• If a worker uses specialized skills, this can indicate independent contractor status.
  • If the worker depends on the employer for training or does not use specialized skills, then he/she/they will probably be considered an employee.

No single factor automatically determines whether a worker is properly classified as an employee or an independent contractor and “the analysis . . . cannot be conducted like a scorecard or a checklist”. Instead, the factors must be weighed according to the totality of the circumstances, and one or more factors in a particular situation may be more important than other factors going the opposite way.

In addition to the new DOL rule, businesses should continue to comply with the Internal Revenue Service’s (IRS) separate rules on independent contractor classification for employer-tax found here.

What companies should do now:

  1. Understand the criteria outlined in the 2024 IC Rule for determining whether a worker should be classified as an employee or an independent contractor. This includes objectively evaluating factors such as the nature of the work relationship, financial considerations, control over work, and the significance of the worker’s role to your business.
  2. Conduct a comprehensive objective review of your existing workforce and evaluate the classification of all independent contractors. Ensure that your classifications align with the 2024 IC Rule’s guidelines and criteria.
  3. Keep detailed records of worker classifications, agreements, and any related communications. Maintaining accurate and thorough documentation can help demonstrate compliance with the new final rule and mitigate potential risks.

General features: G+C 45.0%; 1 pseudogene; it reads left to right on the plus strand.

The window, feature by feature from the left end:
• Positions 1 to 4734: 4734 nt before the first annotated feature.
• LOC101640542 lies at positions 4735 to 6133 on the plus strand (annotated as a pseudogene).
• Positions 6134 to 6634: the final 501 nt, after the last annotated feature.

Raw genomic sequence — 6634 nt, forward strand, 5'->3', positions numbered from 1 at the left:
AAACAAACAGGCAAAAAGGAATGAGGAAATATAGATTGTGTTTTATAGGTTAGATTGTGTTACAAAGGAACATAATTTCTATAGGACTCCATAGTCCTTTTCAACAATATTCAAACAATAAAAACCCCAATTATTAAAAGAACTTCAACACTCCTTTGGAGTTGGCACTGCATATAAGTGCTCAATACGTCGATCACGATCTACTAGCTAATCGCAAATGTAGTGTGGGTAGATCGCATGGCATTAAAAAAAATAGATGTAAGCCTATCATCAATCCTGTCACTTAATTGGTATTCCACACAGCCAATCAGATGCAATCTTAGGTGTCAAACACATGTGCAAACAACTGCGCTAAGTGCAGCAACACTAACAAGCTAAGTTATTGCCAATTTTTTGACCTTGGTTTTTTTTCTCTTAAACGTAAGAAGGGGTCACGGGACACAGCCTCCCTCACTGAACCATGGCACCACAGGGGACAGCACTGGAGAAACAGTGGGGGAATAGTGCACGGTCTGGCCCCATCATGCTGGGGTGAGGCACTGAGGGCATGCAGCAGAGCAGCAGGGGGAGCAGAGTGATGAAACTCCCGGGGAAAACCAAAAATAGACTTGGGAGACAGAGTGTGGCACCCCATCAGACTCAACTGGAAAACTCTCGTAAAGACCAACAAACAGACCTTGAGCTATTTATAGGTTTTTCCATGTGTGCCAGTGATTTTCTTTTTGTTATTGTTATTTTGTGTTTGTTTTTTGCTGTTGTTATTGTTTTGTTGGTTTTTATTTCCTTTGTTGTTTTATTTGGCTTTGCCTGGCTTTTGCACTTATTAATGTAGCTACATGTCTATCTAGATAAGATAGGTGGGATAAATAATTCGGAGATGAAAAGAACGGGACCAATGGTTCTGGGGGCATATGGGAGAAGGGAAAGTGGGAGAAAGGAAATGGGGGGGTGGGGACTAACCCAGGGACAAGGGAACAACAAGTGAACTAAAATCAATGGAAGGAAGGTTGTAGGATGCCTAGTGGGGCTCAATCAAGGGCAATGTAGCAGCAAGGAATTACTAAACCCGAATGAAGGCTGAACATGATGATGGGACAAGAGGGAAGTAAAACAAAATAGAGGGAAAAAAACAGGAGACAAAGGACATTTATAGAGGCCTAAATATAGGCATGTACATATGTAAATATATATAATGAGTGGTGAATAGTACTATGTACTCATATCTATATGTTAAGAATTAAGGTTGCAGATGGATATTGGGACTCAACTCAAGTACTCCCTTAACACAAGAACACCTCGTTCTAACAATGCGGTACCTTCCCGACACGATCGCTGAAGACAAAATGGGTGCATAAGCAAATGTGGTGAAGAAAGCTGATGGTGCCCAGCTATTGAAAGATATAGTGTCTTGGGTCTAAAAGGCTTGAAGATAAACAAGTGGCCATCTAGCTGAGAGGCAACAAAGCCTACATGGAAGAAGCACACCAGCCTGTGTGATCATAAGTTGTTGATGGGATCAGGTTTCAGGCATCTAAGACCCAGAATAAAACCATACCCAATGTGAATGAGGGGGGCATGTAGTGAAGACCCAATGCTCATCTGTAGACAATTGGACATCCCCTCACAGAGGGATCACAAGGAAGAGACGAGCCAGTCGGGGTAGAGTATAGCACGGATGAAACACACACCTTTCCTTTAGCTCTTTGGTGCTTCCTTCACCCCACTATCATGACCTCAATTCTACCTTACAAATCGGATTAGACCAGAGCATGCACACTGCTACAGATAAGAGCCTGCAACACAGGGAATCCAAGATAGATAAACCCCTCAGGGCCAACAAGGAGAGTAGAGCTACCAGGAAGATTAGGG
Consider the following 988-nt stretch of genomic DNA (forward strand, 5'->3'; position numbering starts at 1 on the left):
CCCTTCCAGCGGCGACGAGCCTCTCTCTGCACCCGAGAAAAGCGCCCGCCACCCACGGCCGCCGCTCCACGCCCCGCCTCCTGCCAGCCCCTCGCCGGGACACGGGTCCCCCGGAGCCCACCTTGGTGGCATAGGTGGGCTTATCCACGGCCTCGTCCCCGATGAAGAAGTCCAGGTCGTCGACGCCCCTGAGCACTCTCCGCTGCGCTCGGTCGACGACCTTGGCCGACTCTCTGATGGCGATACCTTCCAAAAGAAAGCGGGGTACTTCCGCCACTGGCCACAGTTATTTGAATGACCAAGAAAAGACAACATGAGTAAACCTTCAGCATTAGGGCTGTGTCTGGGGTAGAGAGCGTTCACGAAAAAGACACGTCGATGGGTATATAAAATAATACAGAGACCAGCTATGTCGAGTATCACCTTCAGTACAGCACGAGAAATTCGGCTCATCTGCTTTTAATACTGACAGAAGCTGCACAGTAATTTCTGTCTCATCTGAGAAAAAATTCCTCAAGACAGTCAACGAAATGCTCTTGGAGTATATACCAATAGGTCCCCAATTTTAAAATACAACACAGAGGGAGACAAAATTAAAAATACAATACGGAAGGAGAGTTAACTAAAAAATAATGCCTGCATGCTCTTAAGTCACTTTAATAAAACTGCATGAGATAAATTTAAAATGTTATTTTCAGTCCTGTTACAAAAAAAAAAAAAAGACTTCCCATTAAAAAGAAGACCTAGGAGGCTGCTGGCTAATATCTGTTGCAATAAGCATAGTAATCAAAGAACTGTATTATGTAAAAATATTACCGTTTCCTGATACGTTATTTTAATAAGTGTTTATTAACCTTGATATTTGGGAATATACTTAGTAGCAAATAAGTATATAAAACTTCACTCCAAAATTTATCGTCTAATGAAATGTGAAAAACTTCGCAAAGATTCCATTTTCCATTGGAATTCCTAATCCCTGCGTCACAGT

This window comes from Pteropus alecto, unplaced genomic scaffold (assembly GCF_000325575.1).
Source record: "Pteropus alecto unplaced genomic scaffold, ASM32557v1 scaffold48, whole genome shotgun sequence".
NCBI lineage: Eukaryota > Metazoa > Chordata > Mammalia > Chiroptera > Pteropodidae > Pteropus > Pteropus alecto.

4. Assess the potential impact of the new rule on your business operations, costs, and overall workforce management strategies. Be prepared to make necessary adjustments to mitigate any adverse effects and capitalize on opportunities for improvement.
  5. Due to the complexities surrounding worker classification and the potential legal implications of misclassification, consider consulting with our firm as your legal advisors to review your practices and provide guidance.
  6. In the event of a DOL audit for your business, the 2024 IC Rule provides a road map. The six factors are what DOL considers most relevant, and your company can structure your arguments to fit within these factors.
  7. Please recognize that these rules have been changing over time and will continue to change in the future. This summary reflects the current rule effective March 11, 2024.

For additional information about the content in this post or assistance with any questions about your business, the attorneys at B&D are ready to help you. Reach out to us. 

Should you have any questions or wish to schedule a consultation concerning the topics in this article, please contact Audra Karalius at akaralius@boodlaw.com.